Monday, August 9, 2010

Our View - Which two names best represent Iowa's history?

Printed in the Iowa City Press-Citizen, Sept. 20, 2009

Our View - Which two names best represent Iowa's history?

In the U.S. Capitol, each state's present-day concerns are represented by two senators and a number of representatives determined by the state's population. Each state's past, however, is represented by two statues -- one located in the National Statuary Hall and the second placed in some other prominent location in the Capitol building.

Given that it's been nearly a century since Iowa chose its two statues, it's long past time to re-evaluate which two Iowans best represent the history of the Hawkeye state.

The question took on more political relevance after last week's death of Iowa-born Norman Borlaug. Iowa Rep. Tom Latham recently sent a letter to Gov. Chet Culver and Iowa's Republican and Democratic legislative leaders requesting that state approve a statute to be constructed in honor of the world-renown scientist and placed in the hall. One big problem -- besides raising the money for such an endeavor during these difficult financial times -- is that, to make room for a Borlaug statue, Iowa would have to get rid of one of its current statues.

• The statute for Samuel Kirkwood was unveiled in 1913 and now stands in the Statuary Hall. Kirkwood was governor twice, serving first during the Civil War and then during Reconstruction. Kirkwood, a Republican, also served as a U.S. senator for two partial terms.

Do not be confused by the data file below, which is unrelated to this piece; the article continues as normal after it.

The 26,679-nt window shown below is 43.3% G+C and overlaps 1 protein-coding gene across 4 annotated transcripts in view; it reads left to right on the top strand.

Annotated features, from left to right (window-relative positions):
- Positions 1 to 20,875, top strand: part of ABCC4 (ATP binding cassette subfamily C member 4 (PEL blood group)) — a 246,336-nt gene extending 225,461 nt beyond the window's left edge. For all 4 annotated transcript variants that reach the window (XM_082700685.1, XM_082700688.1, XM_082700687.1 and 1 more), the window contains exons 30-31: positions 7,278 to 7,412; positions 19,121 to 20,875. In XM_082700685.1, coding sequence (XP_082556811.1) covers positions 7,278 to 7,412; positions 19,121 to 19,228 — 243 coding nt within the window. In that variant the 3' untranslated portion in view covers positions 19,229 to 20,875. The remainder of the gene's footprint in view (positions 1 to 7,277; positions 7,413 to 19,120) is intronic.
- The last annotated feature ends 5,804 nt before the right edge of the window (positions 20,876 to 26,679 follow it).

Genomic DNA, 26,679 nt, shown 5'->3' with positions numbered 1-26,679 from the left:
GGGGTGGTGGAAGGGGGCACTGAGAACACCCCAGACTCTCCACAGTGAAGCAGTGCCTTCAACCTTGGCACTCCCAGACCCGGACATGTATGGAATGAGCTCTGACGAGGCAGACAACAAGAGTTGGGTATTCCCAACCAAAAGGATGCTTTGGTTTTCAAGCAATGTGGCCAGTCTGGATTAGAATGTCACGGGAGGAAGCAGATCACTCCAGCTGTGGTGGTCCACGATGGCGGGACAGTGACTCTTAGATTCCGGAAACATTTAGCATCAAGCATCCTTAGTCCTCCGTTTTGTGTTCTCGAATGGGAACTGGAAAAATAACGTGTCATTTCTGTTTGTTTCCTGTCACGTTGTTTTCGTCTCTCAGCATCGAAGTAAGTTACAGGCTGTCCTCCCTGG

• The statue for James Harlan was unveiled in 1910 and now stands in the Hall of Columns. Harlan was a U.S. senator before and during the Civil War and served as secretary of the interior.

Latham didn't suggest which of the two statues should be removed, so the Press-Citizen asked some scholars of state history which two Iowans they would like to see enshrined in Statuary Hall.

Loren Horton, co-editor of "The Biographical Dictionary of Iowa," said that, of the many names in his book, Kirkwood definitely would be among the two he would choose to represent the state's history.

"Harlan was exceedingly important at the time his statue was chosen," said Horton, "but his overarching importance waned in the last quarter of the 20th century."

But Horton added that his second Iowan wouldn't be Norman Borlaug; it would be Henry A. Wallace --Franklin Delano Roosevelt's secretary of agriculture and vice president.

"I met Norman Borlaug," Horton said, "and I admire him greatly. He had a world-wide influence, but not really an Iowan or national influence. He was internationally known, but for work in other places. Whereas Wallace's influence was clearly felt in the state and country."

Timothy Walch, director of the Herbert Hoover Presidential Library and Museum, took the question in a different direction.

"We Iowans need to do a better job educating ourselves and our children about the values we cherish as reflected in the lives of those who have lived and worked here before us," Walch said. "Iowa has lots of heroes worthy of statues, but few of these individuals get the recognition they deserve."

Walch, of course, would like to see Herbert Hoover recognized in Statuary Hall, but he also notes that this is an opportunity to expand the list of usual suspects offered to represent Iowa.

"How about George Washington Carver? Carrie Chapman Catt? Nile Kinnick? Jesse Shambaugh?" Walch asked.

If the Legislature is going to discuss giving this honor to someone other than Kirkwood and Harlan, it needs to expand the list of Iowans under consideration.

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